Let me tell you what was really going on with Astarte." And she just comes through it and says, "That is the culture of the uplifting of femininity in order to please men and subjugate actual women that the Virgin Mary upended." Because they couldn't conceive of the fact that the omnipotent God could be in her womb.
No God has had that. Isis is a fourth-generation deity. Fourth. You think that's empowering women? But Mary has the first-generation God, light from light, true God from true God, in her womb, who's dependent upon her for food and breakfast for goodness sakes. It's inconceivable in a pagan mindset. All of a sudden, you're like, "No wonder they dismantled the temple of Artemis in Ephesus and built churches in place of her because she didn't provide what people were looking for."
And that's why Jesus did. And theotokos, the mother of God, was emphasizing that nowhere in paganism did this occur. So the point is, I want, when someone comes along and says, "Well, we know that Mary is just to subjugate regular women." I'm like, "You're in 1976. You've got to realize."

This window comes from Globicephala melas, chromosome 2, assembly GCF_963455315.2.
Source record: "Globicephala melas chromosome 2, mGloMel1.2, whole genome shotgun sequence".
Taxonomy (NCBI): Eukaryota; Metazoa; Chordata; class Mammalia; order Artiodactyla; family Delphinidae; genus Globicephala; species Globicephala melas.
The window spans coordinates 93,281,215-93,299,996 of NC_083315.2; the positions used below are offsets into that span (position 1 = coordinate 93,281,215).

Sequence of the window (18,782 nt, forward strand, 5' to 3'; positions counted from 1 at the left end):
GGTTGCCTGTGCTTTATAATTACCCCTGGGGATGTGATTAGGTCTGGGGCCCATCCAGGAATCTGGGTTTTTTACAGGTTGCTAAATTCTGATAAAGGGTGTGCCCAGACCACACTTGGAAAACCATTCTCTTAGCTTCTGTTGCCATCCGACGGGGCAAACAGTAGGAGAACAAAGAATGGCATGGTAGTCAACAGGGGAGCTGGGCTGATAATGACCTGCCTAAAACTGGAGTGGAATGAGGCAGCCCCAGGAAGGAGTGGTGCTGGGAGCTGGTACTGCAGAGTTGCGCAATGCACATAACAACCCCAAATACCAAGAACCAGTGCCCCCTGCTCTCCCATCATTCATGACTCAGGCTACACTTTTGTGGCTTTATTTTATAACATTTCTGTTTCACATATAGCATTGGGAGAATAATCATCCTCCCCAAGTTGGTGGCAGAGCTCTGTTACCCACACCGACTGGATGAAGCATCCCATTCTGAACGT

And the big books that I mentioned that respond to the Catholic feminists who want to demote Mary. Oh man, they're good. Sarah Jane Boss, Mary: New Century Theology, are used for a large ideal perspective on Mary. And my favorite one is Charlene Spretnak, Missing Mary. And this is too good. Charlene is a force because she came from the pagan goddess movement. She was involved in that early on.
And she would argue for it. She's like, "Yes, we live in a patriarchal society. Yes. This was an attempt to move in that direction." But isn't it interesting that their brightest light ended up writing this brilliant book that was lambasting feminist Catholic demotors of Mary and saying, "No, we need a cosmic Virgin." But not because that was pagan, but because her childhood Catholicism was reactivating in her pursuit of this. I'm telling you, I think it's the best.